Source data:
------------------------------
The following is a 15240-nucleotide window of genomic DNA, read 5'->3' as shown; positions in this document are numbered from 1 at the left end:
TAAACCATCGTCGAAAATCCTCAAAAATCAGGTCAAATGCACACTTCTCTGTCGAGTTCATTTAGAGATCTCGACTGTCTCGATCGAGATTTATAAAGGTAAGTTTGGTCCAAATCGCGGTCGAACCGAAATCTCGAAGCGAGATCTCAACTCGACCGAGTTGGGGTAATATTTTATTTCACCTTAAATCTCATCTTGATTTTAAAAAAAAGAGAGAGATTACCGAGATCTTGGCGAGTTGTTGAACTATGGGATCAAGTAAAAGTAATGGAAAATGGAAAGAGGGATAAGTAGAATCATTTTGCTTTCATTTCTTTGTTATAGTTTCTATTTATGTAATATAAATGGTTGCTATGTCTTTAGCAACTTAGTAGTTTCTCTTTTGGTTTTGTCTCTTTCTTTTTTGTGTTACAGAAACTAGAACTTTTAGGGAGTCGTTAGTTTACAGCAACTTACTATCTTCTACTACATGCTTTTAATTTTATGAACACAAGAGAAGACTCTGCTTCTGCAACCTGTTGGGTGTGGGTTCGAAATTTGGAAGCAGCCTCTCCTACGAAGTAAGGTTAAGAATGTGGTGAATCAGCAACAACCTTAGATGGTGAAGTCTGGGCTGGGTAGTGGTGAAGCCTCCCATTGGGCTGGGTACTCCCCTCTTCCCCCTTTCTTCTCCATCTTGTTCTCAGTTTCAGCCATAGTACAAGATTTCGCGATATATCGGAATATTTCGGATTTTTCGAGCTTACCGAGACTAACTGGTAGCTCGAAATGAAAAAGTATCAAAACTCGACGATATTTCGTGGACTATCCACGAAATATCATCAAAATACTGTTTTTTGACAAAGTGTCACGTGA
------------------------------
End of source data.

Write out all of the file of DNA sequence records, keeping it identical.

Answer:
The following is a 15240-nucleotide window of genomic DNA, read 5'->3' as shown; positions in this document are numbered from 1 at the left end:
TAAACCATCGTCGAAAATCCTCAAAAATCAGGTCAAATGCACACTTCTCTGTCGAGTTCATTTAGAGATCTCGACTGTCTCGATCGAGATTTATAAAGGTAAGTTTGGTCCAAATCGCGGTCGAACCGAAATCTCGAAGCGAGATCTCAACTCGACCGAGTTGGGGTAATATTTTATTTCACCTTAAATCTCATCTTGATTTTAAAAAAAAGAGAGAGATTACCGAGATCTTGGCGAGTTGTTGAACTATGGGATCAAGTAAAAGTAATGGAAAATGGAAAGAGGGATAAGTAGAATCATTTTGCTTTCATTTCTTTGTTATAGTTTCTATTTATGTAATATAAATGGTTGCTATGTCTTTAGCAACTTAGTAGTTTCTCTTTTGGTTTTGTCTCTTTCTTTTTTGTGTTACAGAAACTAGAACTTTTAGGGAGTCGTTAGTTTACAGCAACTTACTATCTTCTACTACATGCTTTTAATTTTATGAACACAAGAGAAGACTCTGCTTCTGCAACCTGTTGGGTGTGGGTTCGAAATTTGGAAGCAGCCTCTCCTACGAAGTAAGGTTAAGAATGTGGTGAATCAGCAACAACCTTAGATGGTGAAGTCTGGGCTGGGTAGTGGTGAAGCCTCCCATTGGGCTGGGTACTCCCCTCTTCCCCCTTTCTTCTCCATCTTGTTCTCAGTTTCAGCCATAGTACAAGATTTCGCGATATATCGGAATATTTCGGATTTTTCGAGCTTACCGAGACTAACTGGTAGCTCGAAATGAAAAAGTATCAAAACTCGACGATATTTCGTGGACTATCCACGAAATATCATCAAAATACTGTTTTTTGACAAAGTGTCACGTGA